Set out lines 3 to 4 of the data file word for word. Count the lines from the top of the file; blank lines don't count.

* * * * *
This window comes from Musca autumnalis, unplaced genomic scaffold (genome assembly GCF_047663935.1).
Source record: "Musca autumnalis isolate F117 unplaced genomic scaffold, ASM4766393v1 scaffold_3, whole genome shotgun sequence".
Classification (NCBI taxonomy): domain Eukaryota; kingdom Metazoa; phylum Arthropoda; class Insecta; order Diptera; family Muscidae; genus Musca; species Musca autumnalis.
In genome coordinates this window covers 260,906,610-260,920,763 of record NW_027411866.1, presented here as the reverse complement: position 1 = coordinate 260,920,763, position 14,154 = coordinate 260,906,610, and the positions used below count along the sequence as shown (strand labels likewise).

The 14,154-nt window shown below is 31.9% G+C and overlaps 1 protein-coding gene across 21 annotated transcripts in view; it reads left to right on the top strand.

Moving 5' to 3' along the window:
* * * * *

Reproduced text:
Classification (NCBI taxonomy): domain Eukaryota; kingdom Metazoa; phylum Arthropoda; class Insecta; order Diptera; family Muscidae; genus Musca; species Musca autumnalis.
In genome coordinates this window covers 260,906,610-260,920,763 of record NW_027411866.1, presented here as the reverse complement: position 1 = coordinate 260,920,763, position 14,154 = coordinate 260,906,610, and the positions used below count along the sequence as shown (strand labels likewise).